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Russian specialist cargo company Volga-Dnepr Group has finalized an agreement for the acquisition of 20 Boeing 747-8 freighters. This underpins the operator’s confidence in the future recovery of the air-cargo market, and provides a much-needed lifeline to Boeing’s beleaguered 747 production line.
The carrier, which has already taken four of the aircraft announced in the package, was the first to order the 747-8 freighter in Russia, and took delivery of its first aircraft in 2012.
Boeing stated the newly ordered aircraft will support Volga-Dnepr’s long-term strategy to expand the fleet of subsidiary AirBridgeCargo Airlines and replace current 747-400s.
The new aircraft will be acquired through a mix of direct purchases and leasing over the next six years.
Boeing also signed an agreement with the AirBridgeCargo and Volga-Dnepr Airlines to provide long-term logistics support for 747-8 and Antonov 124-100 freighters.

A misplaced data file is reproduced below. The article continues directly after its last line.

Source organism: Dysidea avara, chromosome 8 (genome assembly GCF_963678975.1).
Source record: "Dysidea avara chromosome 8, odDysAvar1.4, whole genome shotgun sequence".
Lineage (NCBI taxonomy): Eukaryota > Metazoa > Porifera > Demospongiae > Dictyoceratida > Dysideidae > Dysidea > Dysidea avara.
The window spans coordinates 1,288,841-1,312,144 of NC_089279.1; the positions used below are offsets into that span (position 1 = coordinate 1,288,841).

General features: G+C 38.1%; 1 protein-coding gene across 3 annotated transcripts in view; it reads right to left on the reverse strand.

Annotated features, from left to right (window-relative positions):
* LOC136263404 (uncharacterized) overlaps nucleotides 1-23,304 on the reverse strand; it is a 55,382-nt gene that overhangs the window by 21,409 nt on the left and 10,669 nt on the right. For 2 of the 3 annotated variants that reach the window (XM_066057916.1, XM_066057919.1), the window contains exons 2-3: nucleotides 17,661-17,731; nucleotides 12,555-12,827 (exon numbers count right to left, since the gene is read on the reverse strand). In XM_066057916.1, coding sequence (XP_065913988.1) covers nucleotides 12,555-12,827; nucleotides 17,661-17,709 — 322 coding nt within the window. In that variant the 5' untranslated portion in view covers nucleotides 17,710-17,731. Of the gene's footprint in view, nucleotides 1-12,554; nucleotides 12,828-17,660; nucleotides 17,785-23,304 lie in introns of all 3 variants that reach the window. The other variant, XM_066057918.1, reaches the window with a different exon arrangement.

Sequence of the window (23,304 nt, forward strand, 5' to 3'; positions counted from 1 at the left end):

“Boeing and Volga-Dnepr Group will also enter into an agreement to look at future services opportunities,” the manufacturer added.
The deal at the air show here is a follow-up to an initial agreement signed at the end of March. In that agreement, Volga-Dnepr agreed to take four aircraft on lease and to order a further 13.
They were not listed in the order book at the time, as financing had still to be negotiated.
It is not yet known if any of the Volga-Dnepr aircraft will be 747s previously deferred by other carriers, such as Atlas, or unsold aircraft already built.
Boeing, which is in the process of slowing down the 747-8 production rate to 0.5 per month, has at least one 747-8 previously unsold so far this year.
Until the Volga-Dnepr contract was finalized, Boeing expected to have another three unsold new 747-8Fs on its hands by the end of 2017.
The revised deal is believed to reflect the sale of these additional aircraft.
Boeing’s decision to reduce production rate from one per month to the new rate reflects the continuing slowness of the cargo market.
Boeing plans to accelerate the rate back to one per month again in mid-2019, based on forecasts of a solid market recovery in coming years.